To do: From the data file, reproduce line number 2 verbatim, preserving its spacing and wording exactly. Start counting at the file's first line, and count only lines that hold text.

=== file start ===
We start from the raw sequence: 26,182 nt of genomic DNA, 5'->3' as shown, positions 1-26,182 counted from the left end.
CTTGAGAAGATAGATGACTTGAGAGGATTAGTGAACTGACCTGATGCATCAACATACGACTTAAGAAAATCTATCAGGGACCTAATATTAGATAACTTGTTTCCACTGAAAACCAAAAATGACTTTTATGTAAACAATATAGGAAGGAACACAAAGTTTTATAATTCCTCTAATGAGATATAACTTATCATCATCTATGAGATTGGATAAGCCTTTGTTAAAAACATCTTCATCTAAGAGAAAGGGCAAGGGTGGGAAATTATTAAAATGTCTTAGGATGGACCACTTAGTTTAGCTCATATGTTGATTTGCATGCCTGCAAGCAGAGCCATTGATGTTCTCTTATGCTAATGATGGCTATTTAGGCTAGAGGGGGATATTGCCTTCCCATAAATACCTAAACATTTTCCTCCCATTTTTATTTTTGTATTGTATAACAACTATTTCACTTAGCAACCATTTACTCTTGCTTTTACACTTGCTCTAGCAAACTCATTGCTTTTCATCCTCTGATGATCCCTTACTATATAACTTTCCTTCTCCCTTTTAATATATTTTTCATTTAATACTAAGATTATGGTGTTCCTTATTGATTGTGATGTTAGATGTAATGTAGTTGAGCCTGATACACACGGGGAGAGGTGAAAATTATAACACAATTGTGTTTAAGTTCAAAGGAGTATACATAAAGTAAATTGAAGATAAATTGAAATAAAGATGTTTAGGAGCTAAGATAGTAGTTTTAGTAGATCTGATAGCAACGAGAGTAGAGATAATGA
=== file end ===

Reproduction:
CTTGAGAAGATAGATGACTTGAGAGGATTAGTGAACTGACCTGATGCATCAACATACGACTTAAGAAAATCTATCAGGGACCTAATATTAGATAACTTGTTTCCACTGAAAACCAAAAATGACTTTTATGTAAACAATATAGGAAGGAACACAAAGTTTTATAATTCCTCTAATGAGATATAACTTATCATCATCTATGAGATTGGATAAGCCTTTGTTAAAAACATCTTCATCTAAGAGAAAGGGCAAGGGTGGGAAATTATTAAAATGTCTTAGGATGGACCACTTAGTTTAGCTCATATGTTGATTTGCATGCCTGCAAGCAGAGCCATTGATGTTCTCTTATGCTAATGATGGCTATTTAGGCTAGAGGGGGATATTGCCTTCCCATAAATACCTAAACATTTTCCTCCCATTTTTATTTTTGTATTGTATAACAACTATTTCACTTAGCAACCATTTACTCTTGCTTTTACACTTGCTCTAGCAAACTCATTGCTTTTCATCCTCTGATGATCCCTTACTATATAACTTTCCTTCTCCCTTTTAATATATTTTTCATTTAATACTAAGATTATGGTGTTCCTTATTGATTGTGATGTTAGATGTAATGTAGTTGAGCCTGATACACACGGGGAGAGGTGAAAATTATAACACAATTGTGTTTAAGTTCAAAGGAGTATACATAAAGTAAATTGAAGATAAATTGAAATAAAGATGTTTAGGAGCTAAGATAGTAGTTTTAGTAGATCTGATAGCAACGAGAGTAGAGATAATGA